There is a wide selection of fiber optic closures on the market, and selecting one suitable for your network requires careful consideration of various factors like entrance capacity, cable port size and splice tray type. All three factors play an essential part in keeping it running optimally.
The Light Closure is an economical, versatile solution designed for multiple uses. Offering excellent sealing, performance and protection for optical fibre cables junction points, the closure can be installed underground, in manholes or aerially for use across FTTH, transport and utility networks.
This closure features an innovative dome shape that makes it suitable for use both vertically and horizontally, protecting optical fiber cables and splices from environmental stressors such as ground movement, mechanical stress, vibration, impact, chemicals and water. As it’s watertight container with superior resilience to these environmental stresses, this solution offers reliable protection for your optical fiber network.
This closure’s splice trays can accommodate up to 144 fusion splices and splitters without taking up unnecessary space, maximizing network efficiency and performance – an especially useful feature for networks handling heavy volumes of data transmission. Furthermore, this closure serves as a termination point for customer connections.
Hexatronic’s splice closures on this page are ideal for use with FTTH, transport and utility networks. Capable of joining traditional cables, micro duct cables and drop cables with G652 and G657 fibers seamlessly; suitable for ducts, handholes or manholes and easily accessible for inspection and maintenance, their compact design makes these closures straightforward to install in any environment – suitable for aerial hanging applications as well as wall or direct burial bury applications – these closures offer exceptional value.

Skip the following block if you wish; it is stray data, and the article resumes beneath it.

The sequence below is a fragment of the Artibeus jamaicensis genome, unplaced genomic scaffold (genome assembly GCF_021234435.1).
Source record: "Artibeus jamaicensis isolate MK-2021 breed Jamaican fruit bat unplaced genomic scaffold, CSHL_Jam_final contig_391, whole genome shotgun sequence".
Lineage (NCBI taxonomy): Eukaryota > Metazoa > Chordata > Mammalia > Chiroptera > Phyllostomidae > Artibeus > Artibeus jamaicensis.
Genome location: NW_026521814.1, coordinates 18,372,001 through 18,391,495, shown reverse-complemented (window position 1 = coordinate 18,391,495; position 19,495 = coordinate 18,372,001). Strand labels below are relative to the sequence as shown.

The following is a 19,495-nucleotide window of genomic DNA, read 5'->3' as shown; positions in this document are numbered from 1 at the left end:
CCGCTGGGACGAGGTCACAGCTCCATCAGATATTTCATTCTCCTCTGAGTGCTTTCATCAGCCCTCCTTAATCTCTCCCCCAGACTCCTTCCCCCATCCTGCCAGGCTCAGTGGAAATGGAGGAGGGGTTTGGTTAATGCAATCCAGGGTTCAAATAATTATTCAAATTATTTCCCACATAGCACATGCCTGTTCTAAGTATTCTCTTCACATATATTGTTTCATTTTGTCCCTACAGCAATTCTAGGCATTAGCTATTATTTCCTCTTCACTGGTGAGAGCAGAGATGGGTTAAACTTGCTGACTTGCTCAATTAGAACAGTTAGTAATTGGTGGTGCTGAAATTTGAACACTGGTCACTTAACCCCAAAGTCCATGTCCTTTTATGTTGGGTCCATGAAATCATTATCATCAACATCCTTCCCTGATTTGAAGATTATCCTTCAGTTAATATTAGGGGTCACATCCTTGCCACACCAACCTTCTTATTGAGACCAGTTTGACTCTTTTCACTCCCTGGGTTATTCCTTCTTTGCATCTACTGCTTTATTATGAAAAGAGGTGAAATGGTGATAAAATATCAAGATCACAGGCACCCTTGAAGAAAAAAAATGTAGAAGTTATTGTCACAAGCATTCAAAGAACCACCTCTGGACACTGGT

Installing a fiber network requires taking into account several key considerations, including entry port count, entrance capacity, splice tray size and cable capacity within closures. A quality closure should provide ample protection from external elements for all cables connected within its confines and offer adequate housing capacity to accomodate them all.
Selecting the optimal fiber optic closure can be challenging. By considering several key points when making this selection, however, you can ensure your optical fiber communications network runs as efficiently as possible.
An excellent starting point should be ensuring the fiber closure you select is compatible with the cable type being used, to help avoid installation complications in the future. Furthermore, taking into account any cable management features available will save both time and money in the long run by eliminating hassles caused by unnecessary purchases or installations.